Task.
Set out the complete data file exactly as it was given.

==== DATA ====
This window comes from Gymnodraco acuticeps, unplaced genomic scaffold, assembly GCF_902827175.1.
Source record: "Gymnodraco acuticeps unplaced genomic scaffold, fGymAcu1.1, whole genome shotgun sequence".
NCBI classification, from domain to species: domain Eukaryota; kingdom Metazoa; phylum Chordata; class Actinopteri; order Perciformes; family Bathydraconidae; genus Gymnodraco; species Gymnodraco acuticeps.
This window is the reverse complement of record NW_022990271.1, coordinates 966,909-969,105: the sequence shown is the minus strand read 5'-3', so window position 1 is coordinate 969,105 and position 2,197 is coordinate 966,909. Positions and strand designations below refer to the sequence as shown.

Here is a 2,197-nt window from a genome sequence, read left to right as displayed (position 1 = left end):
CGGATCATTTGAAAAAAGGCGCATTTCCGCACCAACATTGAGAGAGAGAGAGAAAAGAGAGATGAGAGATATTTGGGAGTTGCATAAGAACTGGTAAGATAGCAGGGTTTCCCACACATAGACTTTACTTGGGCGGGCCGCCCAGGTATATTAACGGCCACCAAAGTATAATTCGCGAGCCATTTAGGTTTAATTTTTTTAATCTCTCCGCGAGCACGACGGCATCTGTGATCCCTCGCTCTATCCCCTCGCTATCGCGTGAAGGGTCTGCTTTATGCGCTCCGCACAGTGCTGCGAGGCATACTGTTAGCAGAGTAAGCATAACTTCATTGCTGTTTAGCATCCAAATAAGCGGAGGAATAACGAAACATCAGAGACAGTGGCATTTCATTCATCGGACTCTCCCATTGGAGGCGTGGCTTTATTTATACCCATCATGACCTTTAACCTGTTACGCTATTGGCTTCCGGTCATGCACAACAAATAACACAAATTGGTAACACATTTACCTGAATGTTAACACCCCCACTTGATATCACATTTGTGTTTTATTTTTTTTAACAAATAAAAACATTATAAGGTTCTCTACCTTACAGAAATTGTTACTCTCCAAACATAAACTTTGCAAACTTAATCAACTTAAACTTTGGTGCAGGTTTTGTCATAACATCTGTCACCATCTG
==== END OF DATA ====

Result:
This window comes from Gymnodraco acuticeps, unplaced genomic scaffold, assembly GCF_902827175.1.
Source record: "Gymnodraco acuticeps unplaced genomic scaffold, fGymAcu1.1, whole genome shotgun sequence".
NCBI classification, from domain to species: domain Eukaryota; kingdom Metazoa; phylum Chordata; class Actinopteri; order Perciformes; family Bathydraconidae; genus Gymnodraco; species Gymnodraco acuticeps.
This window is the reverse complement of record NW_022990271.1, coordinates 966,909-969,105: the sequence shown is the minus strand read 5'-3', so window position 1 is coordinate 969,105 and position 2,197 is coordinate 966,909. Positions and strand designations below refer to the sequence as shown.

Here is a 2,197-nt window from a genome sequence, read left to right as displayed (position 1 = left end):
CGGATCATTTGAAAAAAGGCGCATTTCCGCACCAACATTGAGAGAGAGAGAGAAAAGAGAGATGAGAGATATTTGGGAGTTGCATAAGAACTGGTAAGATAGCAGGGTTTCCCACACATAGACTTTACTTGGGCGGGCCGCCCAGGTATATTAACGGCCACCAAAGTATAATTCGCGAGCCATTTAGGTTTAATTTTTTTAATCTCTCCGCGAGCACGACGGCATCTGTGATCCCTCGCTCTATCCCCTCGCTATCGCGTGAAGGGTCTGCTTTATGCGCTCCGCACAGTGCTGCGAGGCATACTGTTAGCAGAGTAAGCATAACTTCATTGCTGTTTAGCATCCAAATAAGCGGAGGAATAACGAAACATCAGAGACAGTGGCATTTCATTCATCGGACTCTCCCATTGGAGGCGTGGCTTTATTTATACCCATCATGACCTTTAACCTGTTACGCTATTGGCTTCCGGTCATGCACAACAAATAACACAAATTGGTAACACATTTACCTGAATGTTAACACCCCCACTTGATATCACATTTGTGTTTTATTTTTTTTAACAAATAAAAACATTATAAGGTTCTCTACCTTACAGAAATTGTTACTCTCCAAACATAAACTTTGCAAACTTAATCAACTTAAACTTTGGTGCAGGTTTTGTCATAACATCTGTCACCATCTG